The conventional wisdom is that the Tiger was a "lumbering monster" that "could barely move", but the truth is the Tiger I was very maneuverable for its weight and size, and superior to the Sherman in muddy terrain, despite its size and weight. Like all German tanks, Tigers used hydraulically operated regenerative steering, which meant the separate tracks could be turned in opposite directions at the same time, allowing the Tiger I to pivot in place, and completely turn around in a distance of 3.44 meters, or 11.28 feet. This took many unlucky enemy crews by surprise. Also, the Tiger I was not slow: The Panzer IV road speed was 40 km/h, with cross country speed of 20 km/h. The Panzer III road speed was 40 km/h with cross country speed of 18 km/h. The Tiger I’s road speed was 38 km/h, while cross country speed was 20 km/h. The only German tank faster than the Tiger I was the Panther, with a road speed of 46 km/h and a cross country speed of 24 km/h.

      Introduction of the Tiger I gave a dramatic improvement in the power of German armored formations. Because of the real technical advantages of the Tiger I, and the propaganda advantages of creating "elite" units in the Panzertruppen, the Tiger was assigned to special heavy tank battalions (schwere Panzer Abteilungen - sPzAbt). These were held at army or corps level and assigned as needed to reinforce other units during a campaign. Only a few divisions, including the Panzergrenadier Division Großßdeutschland and the Panzer Lehr Division ever received their own Tiger battalions.

      Production of the Tiger I was phased out in the fall of 1944. By that August, approximately 1,300 had been produced, which is not many in view of their reputation and their effect on Allied morale. Perhaps this is the best epitaph the Tiger could have for history.


     The Tiger I is the most popular single armor modeling subject ever.  Period. More different kits of the Tiger have been produced in more scales over the years than any other armor subject.  Only the Sherman runs a close second. Kits of the Tiger exist in scales from 1/700 to 1/4 and in every medium from plastic to metal.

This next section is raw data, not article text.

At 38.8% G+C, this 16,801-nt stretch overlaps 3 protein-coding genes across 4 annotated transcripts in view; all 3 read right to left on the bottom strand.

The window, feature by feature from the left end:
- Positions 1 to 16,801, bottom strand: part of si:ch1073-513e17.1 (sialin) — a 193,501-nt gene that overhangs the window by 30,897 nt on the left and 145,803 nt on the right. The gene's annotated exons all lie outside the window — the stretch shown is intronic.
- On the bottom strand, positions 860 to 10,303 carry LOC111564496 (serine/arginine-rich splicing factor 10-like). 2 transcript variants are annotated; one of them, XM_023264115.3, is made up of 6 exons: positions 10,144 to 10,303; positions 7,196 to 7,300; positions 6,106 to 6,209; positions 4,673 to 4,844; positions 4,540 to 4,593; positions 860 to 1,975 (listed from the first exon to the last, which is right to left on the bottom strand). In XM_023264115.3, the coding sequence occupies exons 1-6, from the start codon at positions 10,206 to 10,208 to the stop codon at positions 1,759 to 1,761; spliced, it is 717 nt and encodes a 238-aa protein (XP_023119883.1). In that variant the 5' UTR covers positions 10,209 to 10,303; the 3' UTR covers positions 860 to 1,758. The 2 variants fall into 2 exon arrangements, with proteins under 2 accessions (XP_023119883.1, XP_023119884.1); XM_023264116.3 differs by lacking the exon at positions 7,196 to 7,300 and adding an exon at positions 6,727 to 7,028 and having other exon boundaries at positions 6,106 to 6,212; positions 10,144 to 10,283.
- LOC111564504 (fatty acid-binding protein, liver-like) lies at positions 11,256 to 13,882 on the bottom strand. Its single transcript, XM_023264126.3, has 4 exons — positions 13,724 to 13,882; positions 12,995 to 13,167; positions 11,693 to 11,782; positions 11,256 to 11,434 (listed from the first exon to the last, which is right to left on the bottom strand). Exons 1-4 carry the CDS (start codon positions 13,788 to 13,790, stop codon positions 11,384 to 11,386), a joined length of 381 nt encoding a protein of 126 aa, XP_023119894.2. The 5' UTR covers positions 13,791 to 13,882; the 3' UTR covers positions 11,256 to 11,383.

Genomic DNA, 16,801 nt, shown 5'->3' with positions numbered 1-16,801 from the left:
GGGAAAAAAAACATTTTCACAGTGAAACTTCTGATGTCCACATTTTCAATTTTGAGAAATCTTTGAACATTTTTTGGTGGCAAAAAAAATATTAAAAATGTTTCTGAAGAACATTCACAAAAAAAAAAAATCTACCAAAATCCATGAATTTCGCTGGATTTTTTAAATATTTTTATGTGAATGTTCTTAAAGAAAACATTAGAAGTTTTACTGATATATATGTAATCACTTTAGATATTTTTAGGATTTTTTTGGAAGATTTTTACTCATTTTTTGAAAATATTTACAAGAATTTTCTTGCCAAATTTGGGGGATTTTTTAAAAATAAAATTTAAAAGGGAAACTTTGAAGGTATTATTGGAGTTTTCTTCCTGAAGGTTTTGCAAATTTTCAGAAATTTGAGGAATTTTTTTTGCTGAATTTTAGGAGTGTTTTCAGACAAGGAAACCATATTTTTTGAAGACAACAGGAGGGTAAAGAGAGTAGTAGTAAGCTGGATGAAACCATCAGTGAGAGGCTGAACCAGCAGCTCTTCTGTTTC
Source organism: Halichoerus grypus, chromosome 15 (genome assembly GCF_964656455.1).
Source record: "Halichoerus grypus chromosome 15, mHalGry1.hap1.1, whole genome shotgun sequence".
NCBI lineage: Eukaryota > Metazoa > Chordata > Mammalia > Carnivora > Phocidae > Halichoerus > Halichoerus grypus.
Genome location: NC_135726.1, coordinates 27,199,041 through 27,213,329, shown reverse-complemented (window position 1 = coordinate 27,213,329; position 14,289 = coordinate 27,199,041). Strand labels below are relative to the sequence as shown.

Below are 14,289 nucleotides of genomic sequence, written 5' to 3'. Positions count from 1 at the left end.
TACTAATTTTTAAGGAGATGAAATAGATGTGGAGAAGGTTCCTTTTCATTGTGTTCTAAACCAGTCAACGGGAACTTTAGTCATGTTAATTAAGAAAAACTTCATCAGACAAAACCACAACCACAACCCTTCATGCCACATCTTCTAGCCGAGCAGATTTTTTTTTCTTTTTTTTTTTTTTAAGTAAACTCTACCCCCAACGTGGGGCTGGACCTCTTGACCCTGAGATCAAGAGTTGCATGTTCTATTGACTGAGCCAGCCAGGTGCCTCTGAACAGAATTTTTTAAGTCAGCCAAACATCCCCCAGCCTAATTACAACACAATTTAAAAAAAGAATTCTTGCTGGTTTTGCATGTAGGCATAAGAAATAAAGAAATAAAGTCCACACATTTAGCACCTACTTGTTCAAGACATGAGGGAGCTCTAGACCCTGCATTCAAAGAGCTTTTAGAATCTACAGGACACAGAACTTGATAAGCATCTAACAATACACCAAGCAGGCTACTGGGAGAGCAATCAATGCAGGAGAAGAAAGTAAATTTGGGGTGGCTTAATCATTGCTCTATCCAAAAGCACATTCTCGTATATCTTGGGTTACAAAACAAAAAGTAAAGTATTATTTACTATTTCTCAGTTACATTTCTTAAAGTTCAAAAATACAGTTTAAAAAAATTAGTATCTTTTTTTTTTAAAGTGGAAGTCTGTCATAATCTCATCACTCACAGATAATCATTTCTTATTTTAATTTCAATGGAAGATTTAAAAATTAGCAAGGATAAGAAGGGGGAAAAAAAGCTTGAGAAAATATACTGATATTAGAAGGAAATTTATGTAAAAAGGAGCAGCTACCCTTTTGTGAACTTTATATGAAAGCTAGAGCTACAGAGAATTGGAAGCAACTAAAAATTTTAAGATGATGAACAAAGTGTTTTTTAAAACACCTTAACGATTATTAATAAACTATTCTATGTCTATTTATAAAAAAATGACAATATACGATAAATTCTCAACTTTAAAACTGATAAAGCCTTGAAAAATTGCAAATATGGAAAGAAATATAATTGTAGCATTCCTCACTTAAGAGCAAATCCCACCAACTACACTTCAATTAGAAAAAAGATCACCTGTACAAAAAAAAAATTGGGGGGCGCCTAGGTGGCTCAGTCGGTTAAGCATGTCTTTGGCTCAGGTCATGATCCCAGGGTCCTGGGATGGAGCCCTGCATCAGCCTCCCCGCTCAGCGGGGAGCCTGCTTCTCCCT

Tamiya’s Tiger I in 1/48 is a scale-down of their early 1/35 Tiger I, and suffers many of the same faults as that kit, with some of its own.  These include many of the various parts that are usually separate in the larger scale being molded on to the hull for this kit.  Of all the Tamiya 1/48 armor kits, this one is most in need of one of the various aftermarket detail sets.  In my case, I used the Eduard photoetch set.


      While the other tanks in this series allow a modeler to build the upper and lower hulls as separate assemblies that do not come together until everything has been painted and the tracks attached, the layout of the Tiger I pretty much requires full assembly before attaching the tracks.  This created the only difficulty I experienced with the kit, since I had to assemble the upper sections of the tracks, and then push them through the narrow space above the road wheels to get them in position.

      Beyond this, the kit did not present any difficulty in construction as I followed the instructions.  I substituted the Eduard photo-etch mudguards for the kit parts, so that they could be “dinged” and bent, as most photos of Tigers show them to have been, even to knocking them off.  I also used the Eduard photoetch screens over the engine covers, since the model doesn’t really look right without them.


      I gave the model an overall coat of Tamiya German Armor Yellow, then went back and faded the paint.  At this point I applied the decals, then when they were set and dry, I applied a brown wash to “muddy it up.”  I then used the Tamiya Weathering Master sets to add more wear and tear and dirt to everything.  When I had what looked to me like a tank that had seen action on the Eastern Front in the summer of 1943. I stopped and gave the model a coat of Xtracrylix Gloss to seal everything. I finished that off with several coats of Testor’s Dullcote to get a dead flat finish.


      Final Assembly consisted of attaching the tracks, which were difficult as described at the outset.  Once these were done, I attached the tow cables and other separate pieces to the hull, then put the turret in position.


      The Tiger I is considered the apex of German tank design during the Second World War.  It is big, ugly, and dangerous-looking, a perfect metaphor for the regime it served.  Building this early product of the Tamiya1/48 armor line, I was able to see how much progress has been made with the later releases.  The finished tank looks very good sitting next to the Pzkpfw III and IV and the Panther G in the series.

July 2006

Tom Cleaver

Copyright ModelingMadness.com

 Thanks to HobbyLink Japan for the review kit.  Get yours at “Japanese prices” at www.hlj.com